The descendants of slaves sold by Georgetown University are calling on the school to create a billion-dollar “Reconciliation Fund,” one week after the school apologized for its role in the slave trade and promised several (much cheaper) efforts to make up for it.
In 1838, Georgetown sold off 272 slaves in order to pay its debts, selling them for $115,000 (over $3 million in today’s money). In recent years, the school has faced demands from activists who want it to atone for its actions almost 180 years ago.
A week ago, following the release of a report on the matter, Georgetown president John DeGioia announced Georgetown would offer a special admissions preference for any descendants of the 272 slaves the school sold. He also promised to build an on-campus memorial and renamed two buildings, one after a slave sold by the school and another after a woman who founded a local school for black girls. (RELATED: Georgetown May Have Students Atone For Slavery Via Walk Of Shame)
The school’s decision to confront the more sordid parts of its past won praise from some quarters, though several black writers criticized the move as hopelessly insufficient.
But some descendants of the 272 slaves told The Washington Post the school’s recent announcements aren’t enough. They want more. Much more. A billion dollars more.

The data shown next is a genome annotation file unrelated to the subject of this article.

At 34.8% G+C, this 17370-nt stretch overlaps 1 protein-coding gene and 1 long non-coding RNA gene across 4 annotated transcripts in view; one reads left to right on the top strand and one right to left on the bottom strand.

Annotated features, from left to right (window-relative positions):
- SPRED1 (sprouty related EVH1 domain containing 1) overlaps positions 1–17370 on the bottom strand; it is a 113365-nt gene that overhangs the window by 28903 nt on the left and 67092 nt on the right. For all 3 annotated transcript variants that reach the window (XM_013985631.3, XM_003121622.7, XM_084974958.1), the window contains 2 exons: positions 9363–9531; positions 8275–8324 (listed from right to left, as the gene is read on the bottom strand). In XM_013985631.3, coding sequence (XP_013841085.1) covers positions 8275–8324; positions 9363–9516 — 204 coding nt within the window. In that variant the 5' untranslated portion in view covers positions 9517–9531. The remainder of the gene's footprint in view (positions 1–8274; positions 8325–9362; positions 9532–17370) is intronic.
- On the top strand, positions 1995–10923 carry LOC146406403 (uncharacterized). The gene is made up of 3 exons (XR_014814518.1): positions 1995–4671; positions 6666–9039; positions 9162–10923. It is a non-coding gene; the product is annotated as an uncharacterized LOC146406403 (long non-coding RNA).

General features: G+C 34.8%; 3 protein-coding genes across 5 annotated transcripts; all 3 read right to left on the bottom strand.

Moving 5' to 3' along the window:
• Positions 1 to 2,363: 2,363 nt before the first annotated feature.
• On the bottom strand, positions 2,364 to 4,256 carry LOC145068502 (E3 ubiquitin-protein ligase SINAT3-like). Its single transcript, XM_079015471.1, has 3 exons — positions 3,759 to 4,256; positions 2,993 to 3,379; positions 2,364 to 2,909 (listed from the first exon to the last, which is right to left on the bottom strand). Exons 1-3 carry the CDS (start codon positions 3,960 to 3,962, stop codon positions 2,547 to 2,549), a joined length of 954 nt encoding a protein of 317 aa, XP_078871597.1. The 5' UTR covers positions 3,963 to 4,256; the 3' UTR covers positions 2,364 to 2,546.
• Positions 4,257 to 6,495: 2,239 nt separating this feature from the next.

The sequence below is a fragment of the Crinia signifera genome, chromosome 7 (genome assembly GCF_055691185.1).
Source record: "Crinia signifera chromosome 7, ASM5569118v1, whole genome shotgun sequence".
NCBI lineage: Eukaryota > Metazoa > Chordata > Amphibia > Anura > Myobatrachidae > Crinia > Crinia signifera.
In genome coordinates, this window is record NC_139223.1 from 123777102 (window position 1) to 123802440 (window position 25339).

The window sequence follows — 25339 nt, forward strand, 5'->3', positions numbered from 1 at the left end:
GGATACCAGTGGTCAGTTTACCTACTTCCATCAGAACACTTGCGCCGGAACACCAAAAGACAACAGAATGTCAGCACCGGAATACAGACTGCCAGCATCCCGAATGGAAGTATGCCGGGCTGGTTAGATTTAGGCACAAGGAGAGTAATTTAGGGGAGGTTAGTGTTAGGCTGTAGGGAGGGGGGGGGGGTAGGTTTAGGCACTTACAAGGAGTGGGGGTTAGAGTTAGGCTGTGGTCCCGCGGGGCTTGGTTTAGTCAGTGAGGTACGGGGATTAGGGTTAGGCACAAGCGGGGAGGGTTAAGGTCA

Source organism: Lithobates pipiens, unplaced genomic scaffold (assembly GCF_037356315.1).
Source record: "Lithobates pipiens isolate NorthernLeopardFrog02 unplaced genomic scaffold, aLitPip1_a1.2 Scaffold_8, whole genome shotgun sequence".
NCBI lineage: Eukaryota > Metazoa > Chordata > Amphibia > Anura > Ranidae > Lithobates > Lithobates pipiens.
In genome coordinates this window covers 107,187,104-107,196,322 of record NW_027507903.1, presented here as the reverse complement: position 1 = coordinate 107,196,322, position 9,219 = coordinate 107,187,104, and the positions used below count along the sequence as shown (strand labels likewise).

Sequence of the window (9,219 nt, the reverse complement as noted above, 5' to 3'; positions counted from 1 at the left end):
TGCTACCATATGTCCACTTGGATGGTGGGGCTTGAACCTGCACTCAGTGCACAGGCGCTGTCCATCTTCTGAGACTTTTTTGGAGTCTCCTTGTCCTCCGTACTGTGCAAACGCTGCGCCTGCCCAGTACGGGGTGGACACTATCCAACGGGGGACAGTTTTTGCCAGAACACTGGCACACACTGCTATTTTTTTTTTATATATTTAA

“We appreciate the gestures of a proposed memorial to our enslaved ancestors on Georgetown’s campus and President John DeGioia’s visits with some descendants, but recommendations developed without the meaningful participation of descendants can only be seen as preliminary,” descendant Sandra Green Thomas said in a Thursday statement.
Thomas and other descendants have a much bolder vision than just extracting an apology from Georgetown. They want to set up a billion-dollar, national foundation that would be a leader in “the issue of truth and reconciliation.”
Advocates say the foundation isn’t a matter of reparations, because the foundation would ideally benefit the whole country.
“Our vision is not about reparations,” said Joseph Stewart, another advocate for the descendants. “It’s not about getting anything that just benefits descendants. It’s about having an opportunity to have a common good.” Despite the bold plans, it’s not entirely clear what the huge foundation would actually do.
The descendants say they’ve managed to raise $115,000 (matching the un-inflated original sales price of the slaves), but they need Georgetown’s money and backing to make the ten-figure foundation a reality.
While Georgetown is a wealthy university, a foundation of that size would be a massive commitment. As of 2015, the school’s endowment was $1.5 billion, substantially smaller than comparable top 25 schools such as Notre Dame, Duke University, and second-tier Ivies such as Brown University.
Both Georgetown and the Maryland province of the Jesuit religious order, where operates the school, have responded with cautious statements that say they are open to working with the descendants but don’t offer any specific support to the planned foundation.
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